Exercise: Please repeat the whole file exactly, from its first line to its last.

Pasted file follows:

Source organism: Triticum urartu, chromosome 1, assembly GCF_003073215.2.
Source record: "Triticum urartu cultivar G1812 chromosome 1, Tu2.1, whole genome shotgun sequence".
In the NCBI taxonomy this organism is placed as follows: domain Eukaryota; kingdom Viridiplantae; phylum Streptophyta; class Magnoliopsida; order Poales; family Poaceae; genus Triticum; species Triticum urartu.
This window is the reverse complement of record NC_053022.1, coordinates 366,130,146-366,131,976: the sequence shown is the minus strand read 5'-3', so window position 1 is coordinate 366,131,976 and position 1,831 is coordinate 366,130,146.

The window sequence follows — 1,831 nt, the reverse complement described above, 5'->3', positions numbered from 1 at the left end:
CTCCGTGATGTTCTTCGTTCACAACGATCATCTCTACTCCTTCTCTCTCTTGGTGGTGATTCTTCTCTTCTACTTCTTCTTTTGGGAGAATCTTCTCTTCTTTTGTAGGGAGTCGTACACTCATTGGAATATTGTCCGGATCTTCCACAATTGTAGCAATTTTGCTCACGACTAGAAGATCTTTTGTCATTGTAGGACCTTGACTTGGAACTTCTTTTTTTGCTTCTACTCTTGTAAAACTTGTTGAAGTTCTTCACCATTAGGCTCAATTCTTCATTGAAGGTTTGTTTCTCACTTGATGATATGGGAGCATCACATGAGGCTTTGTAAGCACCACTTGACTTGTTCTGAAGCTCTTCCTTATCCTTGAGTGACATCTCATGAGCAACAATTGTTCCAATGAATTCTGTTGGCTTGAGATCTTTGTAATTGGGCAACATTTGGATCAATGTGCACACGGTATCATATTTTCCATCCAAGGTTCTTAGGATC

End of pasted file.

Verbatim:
Source organism: Triticum urartu, chromosome 1, assembly GCF_003073215.2.
Source record: "Triticum urartu cultivar G1812 chromosome 1, Tu2.1, whole genome shotgun sequence".
In the NCBI taxonomy this organism is placed as follows: domain Eukaryota; kingdom Viridiplantae; phylum Streptophyta; class Magnoliopsida; order Poales; family Poaceae; genus Triticum; species Triticum urartu.
This window is the reverse complement of record NC_053022.1, coordinates 366,130,146-366,131,976: the sequence shown is the minus strand read 5'-3', so window position 1 is coordinate 366,131,976 and position 1,831 is coordinate 366,130,146.

The window sequence follows — 1,831 nt, the reverse complement described above, 5'->3', positions numbered from 1 at the left end:
CTCCGTGATGTTCTTCGTTCACAACGATCATCTCTACTCCTTCTCTCTCTTGGTGGTGATTCTTCTCTTCTACTTCTTCTTTTGGGAGAATCTTCTCTTCTTTTGTAGGGAGTCGTACACTCATTGGAATATTGTCCGGATCTTCCACAATTGTAGCAATTTTGCTCACGACTAGAAGATCTTTTGTCATTGTAGGACCTTGACTTGGAACTTCTTTTTTTGCTTCTACTCTTGTAAAACTTGTTGAAGTTCTTCACCATTAGGCTCAATTCTTCATTGAAGGTTTGTTTCTCACTTGATGATATGGGAGCATCACATGAGGCTTTGTAAGCACCACTTGACTTGTTCTGAAGCTCTTCCTTATCCTTGAGTGACATCTCATGAGCAACAATTGTTCCAATGAATTCTGTTGGCTTGAGATCTTTGTAATTGGGCAACATTTGGATCAATGTGCACACGGTATCATATTTTCCATCCAAGGTTCTTAGGATC